This essay introduces a methodology for Integral Science called Integral Methodological Pluralism (IMP). Tracing the development of epistemological and ontological relationships in the writings of Ken Wilber, the paper demonstrates how such a methodology might be applied. I consider Wilber’s elucidations of three core principles of valid knowledge (injunction, apprehension, and consensual validation) along with three essential elements of an IMP (nonexclusion, enfoldment, and enactment).
In an earlier work, I made an effort to guide the construction of a “living laboratory” of Integral Science. I identified the essential elements of design, data, and methodology (along with the Integral scientists themselves), though I only explored the design element in detail. This work begins where the last left off, with a look at the data and methodologies involved in Integral Science.
Critical to forming an adequate Integral Science are the elucidation of valid data and the identification of methodologies that produce or illumine that data. Data is a basic substrate of our experience, a foundation for our inferences, models, laws, and theories. Thus, what we choose to accept as data immediately impacts what we accept as foundational elements of our Science. If data do not register in our awareness, we can hardly account for it in our Science: we cannot make use of data if we cannot “see” it in the first place; we cannot figure out how data are related if we have excluded it from the start. One cannot work with data which one does not cognize. So, this is our first challenge: how do we gather as complete a data set as possible so that we might construct the best, most complete structures for our Science?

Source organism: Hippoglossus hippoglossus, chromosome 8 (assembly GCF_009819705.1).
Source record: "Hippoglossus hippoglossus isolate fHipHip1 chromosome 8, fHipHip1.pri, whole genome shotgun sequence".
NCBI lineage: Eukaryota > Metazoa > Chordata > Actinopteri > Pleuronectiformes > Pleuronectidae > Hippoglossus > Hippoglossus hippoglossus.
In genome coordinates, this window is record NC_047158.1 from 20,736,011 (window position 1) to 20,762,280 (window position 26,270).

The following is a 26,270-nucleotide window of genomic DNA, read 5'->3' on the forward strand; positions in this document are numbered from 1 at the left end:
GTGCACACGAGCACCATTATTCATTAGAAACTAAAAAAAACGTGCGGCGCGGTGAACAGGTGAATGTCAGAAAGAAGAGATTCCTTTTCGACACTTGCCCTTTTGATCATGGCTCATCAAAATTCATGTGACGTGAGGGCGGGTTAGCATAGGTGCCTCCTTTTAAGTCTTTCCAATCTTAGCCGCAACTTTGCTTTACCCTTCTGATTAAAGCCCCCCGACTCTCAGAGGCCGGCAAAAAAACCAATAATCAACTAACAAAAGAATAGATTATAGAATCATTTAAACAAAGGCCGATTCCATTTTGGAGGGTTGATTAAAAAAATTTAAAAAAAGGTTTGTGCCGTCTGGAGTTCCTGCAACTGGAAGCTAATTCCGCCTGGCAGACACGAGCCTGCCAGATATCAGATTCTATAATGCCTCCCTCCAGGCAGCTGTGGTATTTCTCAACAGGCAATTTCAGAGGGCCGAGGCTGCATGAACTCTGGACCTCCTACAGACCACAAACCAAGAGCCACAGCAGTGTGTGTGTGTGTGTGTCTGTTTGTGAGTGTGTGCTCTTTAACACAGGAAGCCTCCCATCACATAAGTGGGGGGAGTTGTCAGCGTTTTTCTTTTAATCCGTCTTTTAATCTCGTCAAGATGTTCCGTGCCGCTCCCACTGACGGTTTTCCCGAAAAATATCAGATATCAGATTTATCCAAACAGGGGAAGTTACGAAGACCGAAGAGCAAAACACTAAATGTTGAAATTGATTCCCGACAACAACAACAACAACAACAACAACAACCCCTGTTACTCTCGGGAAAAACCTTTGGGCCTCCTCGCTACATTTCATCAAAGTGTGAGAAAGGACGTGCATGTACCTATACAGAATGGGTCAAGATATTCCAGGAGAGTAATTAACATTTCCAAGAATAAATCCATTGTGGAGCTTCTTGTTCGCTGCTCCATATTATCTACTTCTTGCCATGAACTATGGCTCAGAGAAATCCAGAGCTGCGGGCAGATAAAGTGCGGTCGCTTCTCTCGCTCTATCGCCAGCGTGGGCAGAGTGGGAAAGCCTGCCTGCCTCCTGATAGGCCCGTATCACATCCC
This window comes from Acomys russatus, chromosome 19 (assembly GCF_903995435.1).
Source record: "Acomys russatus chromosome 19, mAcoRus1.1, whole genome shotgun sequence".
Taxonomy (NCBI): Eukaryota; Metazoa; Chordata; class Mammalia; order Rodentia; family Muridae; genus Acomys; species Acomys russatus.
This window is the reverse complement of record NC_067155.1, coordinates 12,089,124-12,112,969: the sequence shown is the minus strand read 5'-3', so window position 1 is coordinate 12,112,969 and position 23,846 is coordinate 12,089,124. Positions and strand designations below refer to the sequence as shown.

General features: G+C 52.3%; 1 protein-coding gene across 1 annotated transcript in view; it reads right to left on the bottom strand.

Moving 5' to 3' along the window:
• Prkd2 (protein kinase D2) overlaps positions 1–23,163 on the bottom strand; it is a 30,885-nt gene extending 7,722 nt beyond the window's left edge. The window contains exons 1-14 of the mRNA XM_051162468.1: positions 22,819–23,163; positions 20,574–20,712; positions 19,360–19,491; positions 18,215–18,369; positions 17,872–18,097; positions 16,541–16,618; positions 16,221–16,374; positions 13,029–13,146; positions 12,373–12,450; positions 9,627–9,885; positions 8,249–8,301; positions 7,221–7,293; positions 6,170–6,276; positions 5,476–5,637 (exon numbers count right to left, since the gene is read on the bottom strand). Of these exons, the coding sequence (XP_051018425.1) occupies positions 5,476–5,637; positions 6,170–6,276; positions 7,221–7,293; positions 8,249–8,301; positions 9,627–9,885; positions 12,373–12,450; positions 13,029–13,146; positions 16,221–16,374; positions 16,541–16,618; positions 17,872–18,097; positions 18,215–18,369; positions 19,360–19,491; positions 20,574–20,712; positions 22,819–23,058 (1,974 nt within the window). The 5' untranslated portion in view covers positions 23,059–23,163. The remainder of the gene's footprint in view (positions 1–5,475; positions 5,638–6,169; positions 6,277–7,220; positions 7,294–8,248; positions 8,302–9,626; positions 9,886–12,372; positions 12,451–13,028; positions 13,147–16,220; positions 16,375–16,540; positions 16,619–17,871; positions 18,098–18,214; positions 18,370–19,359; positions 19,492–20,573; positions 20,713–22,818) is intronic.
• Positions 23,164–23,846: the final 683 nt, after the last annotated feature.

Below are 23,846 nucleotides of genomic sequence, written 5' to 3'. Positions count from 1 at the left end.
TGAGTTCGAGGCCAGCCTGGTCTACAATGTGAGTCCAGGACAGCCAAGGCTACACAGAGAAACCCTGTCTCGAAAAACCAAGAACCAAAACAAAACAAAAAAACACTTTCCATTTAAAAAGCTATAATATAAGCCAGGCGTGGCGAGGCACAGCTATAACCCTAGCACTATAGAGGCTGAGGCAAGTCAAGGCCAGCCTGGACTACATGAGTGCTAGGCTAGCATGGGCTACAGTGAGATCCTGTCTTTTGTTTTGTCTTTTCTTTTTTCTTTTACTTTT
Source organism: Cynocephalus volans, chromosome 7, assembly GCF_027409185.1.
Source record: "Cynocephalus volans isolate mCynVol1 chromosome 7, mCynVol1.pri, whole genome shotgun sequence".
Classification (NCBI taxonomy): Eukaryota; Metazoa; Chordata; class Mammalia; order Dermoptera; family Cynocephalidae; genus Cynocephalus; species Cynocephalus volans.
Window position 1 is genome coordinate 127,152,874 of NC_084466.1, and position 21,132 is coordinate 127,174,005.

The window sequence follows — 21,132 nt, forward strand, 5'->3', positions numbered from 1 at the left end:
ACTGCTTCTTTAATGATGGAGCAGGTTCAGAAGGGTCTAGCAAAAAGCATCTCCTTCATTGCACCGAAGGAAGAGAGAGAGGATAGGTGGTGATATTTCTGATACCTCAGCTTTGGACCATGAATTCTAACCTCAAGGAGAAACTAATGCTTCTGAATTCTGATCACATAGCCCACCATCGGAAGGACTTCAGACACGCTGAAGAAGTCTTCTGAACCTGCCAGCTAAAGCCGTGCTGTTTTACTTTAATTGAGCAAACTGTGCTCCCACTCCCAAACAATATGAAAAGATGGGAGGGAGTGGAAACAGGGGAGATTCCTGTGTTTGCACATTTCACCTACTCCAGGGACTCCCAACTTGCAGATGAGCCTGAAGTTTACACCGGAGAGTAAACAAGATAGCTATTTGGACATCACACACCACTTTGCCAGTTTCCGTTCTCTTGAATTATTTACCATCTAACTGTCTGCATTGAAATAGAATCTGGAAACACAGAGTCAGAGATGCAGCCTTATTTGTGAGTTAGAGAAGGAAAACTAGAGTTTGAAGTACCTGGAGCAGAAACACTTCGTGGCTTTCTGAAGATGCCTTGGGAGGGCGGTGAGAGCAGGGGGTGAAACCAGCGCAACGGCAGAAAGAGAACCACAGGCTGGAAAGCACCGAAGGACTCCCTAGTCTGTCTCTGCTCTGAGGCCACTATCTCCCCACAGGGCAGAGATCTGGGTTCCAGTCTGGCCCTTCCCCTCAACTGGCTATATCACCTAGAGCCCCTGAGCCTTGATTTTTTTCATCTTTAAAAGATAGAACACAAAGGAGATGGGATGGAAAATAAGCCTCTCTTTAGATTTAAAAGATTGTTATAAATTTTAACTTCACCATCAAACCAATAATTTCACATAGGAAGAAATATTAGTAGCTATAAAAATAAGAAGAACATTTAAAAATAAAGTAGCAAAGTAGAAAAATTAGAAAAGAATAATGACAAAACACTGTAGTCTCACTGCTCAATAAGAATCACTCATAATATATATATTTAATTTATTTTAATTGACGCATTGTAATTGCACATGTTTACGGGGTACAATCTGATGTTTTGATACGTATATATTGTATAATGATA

Gathering data is a matter of method. Method is essentially a “doing”: we do something to enact an experience. And that experience is precisely what I am calling data. Generally speaking, the more methods we can include, the merrier (i.e., the less likely we will miss something of importance). In pursuing our data, however, we have certain limitations to contend with. We have limited time and resources, there are methods that we will chose not to pursue, and we have to make sense of the data at some point. We also know that all data are not created equal—some data are more valid than other and we will need to adjudicate which data are more approximately true than others. And this presents our second challenge: which guidance system—which methodology—will best aid us in selecting solid methods, judging the validity of data, and organizing our data in a coherent framework?
So, we have two tasks. The first is an investigation of data: what it is, how it is structured, how do we get it? And the second task, closely related to the first, is an investigation of a methodology adequate to our data collections—a methodology that allows for sound cognitive judgments befitting an Integral Science.
This article is one part overview and one part reconstruction. The overview consists of exploring a series of Ken Wilber’s writings on data and methodology that delineate elements of what Wilber has called an Integral Methodological Pluralism. The reconstruction consists of an attempt to further elucidate and trace these elements as they appear in the development of Wilber’s thoughts on data and methodology.
We will look at the core elements of Integral Methodological Pluralism and thereafter proceed to the first two chapters of Ken Wilber’s work Eye to Eye: The Quest for the New Paradigm, a pair of essays that identify three methodological principles common to all valid knowledge and the structure of data as illumined by these principles.4 These essays are precursors to Wilber’s later writings and are important in their own right. They are, in addition, somewhat “fused” in their articulation and accordingly can be used to illustrate a way of preserving what are key elements still in use in his current writing while negating what are partially correct or erroneous conclusions. In keeping with this, I will translate some of the terminology and ideas found in these essays into a language more consistent with Wilber’s recent work.5 But first, Integral Methodological Pluralism.
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About Kurt Koller
KURT KOLLER lives with his wife and three children in Bothell, Washington and works at Pacific Science Center in Seattle, Washington.